In Idaho and other states, investing in the stock of public companies can provide wealth-building opportunities and financial goal achievement. However, buying stock comes with a degree of risk, including the chance that a company could go bankrupt. Bankruptcy can significantly impact the stock’s value and have negative financial repercussions for the shareholders. Understanding what happens to stocks because of bankruptcy is essential for anyone investing in the stock market.
A business & commercial bankruptcy is a legal process that enables a publicly held business to declare that it cannot pay its debts and seek protection from its creditors.
A bankruptcy court oversees the process, and the company follows a set of steps. A business typically files for bankruptcy protection after exhausted efforts to resolve financial difficulties through normal operations or negotiating with creditors.
The business may seek to reorganize by filing a Chapter 11 bankruptcy or liquidating its assets in a Chapter 7 bankruptcy.
How a Chapter 11 reorganization affects stock
A Chapter 11 bankruptcy filing allows a company to continue operating while it attempts to reorganize operations and restructure its debts.
The entity’s stock may still have some value, although news of the bankruptcy will likely cause the share price to fall significantly. The price may drop low enough that the stock becomes delisted from the exchange it trades on and must move to over-the-counter trading.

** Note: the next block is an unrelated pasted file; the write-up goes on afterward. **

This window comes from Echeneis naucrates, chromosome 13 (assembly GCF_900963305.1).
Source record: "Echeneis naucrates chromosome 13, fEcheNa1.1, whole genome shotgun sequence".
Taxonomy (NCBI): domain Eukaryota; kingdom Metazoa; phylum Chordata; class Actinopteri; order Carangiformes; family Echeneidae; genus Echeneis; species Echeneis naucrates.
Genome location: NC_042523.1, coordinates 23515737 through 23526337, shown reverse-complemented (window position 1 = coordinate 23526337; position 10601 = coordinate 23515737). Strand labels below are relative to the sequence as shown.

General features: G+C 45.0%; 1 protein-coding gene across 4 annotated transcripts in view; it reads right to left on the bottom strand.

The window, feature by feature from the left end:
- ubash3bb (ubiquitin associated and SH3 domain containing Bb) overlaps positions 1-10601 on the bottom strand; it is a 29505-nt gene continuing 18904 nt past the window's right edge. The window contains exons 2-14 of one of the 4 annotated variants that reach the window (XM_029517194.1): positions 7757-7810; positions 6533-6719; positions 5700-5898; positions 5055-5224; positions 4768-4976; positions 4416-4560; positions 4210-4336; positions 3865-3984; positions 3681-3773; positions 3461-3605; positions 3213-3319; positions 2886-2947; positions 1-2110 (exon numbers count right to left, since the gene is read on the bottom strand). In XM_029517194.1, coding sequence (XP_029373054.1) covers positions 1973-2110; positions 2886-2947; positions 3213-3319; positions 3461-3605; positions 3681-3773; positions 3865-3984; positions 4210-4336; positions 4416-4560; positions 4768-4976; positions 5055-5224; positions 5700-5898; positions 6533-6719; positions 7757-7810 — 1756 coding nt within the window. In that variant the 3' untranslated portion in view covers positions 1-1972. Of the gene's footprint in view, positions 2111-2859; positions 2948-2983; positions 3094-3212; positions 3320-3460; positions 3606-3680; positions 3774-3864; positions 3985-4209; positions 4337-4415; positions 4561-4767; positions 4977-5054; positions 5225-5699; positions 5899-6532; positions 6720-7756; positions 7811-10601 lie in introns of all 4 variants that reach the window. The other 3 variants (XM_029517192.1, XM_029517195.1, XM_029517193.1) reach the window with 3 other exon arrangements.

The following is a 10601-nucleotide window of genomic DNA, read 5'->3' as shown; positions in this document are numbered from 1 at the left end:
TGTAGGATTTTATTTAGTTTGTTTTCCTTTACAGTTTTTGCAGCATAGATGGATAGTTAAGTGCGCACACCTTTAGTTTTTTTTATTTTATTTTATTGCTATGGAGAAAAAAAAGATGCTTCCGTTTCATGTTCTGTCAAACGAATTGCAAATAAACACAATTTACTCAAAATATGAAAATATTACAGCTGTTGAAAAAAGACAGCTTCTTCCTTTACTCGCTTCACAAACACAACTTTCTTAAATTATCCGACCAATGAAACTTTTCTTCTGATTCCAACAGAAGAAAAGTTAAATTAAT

During a Chapter 11 reorganization, the company may choose to issue new shares of stock. The shares may dilute the existing shareholders’ stock value, although the company could cancel the existing shares and issue new ones instead. This action allows the firm to change its ownership structure and stock value. The existing shareholders would receive stock in the new, reorganized company, although the share value may be lower than the original shares.
Chapter 7 liquidation and stock
In a Chapter 7 bankruptcy, the business liquidates its assets to raise the money to pay off debts and distribute the proceeds to creditors.
The shareholders are last in line and will only receive something if the company has any remaining funds. When a company files for bankruptcy protection, the stock price has typically already dropped significantly. Its shareholders usually know the chance of recovering their investment is slim to nonexistent.
After the completed bankruptcy proceedings, the court may issue an order to cancel the company’s stock if the company has not voluntarily canceled the shares during the bankruptcy. The shares will cease trading on any exchange.
Understanding the risks of buying stocks can help investors better manage and diversify their portfolio risk.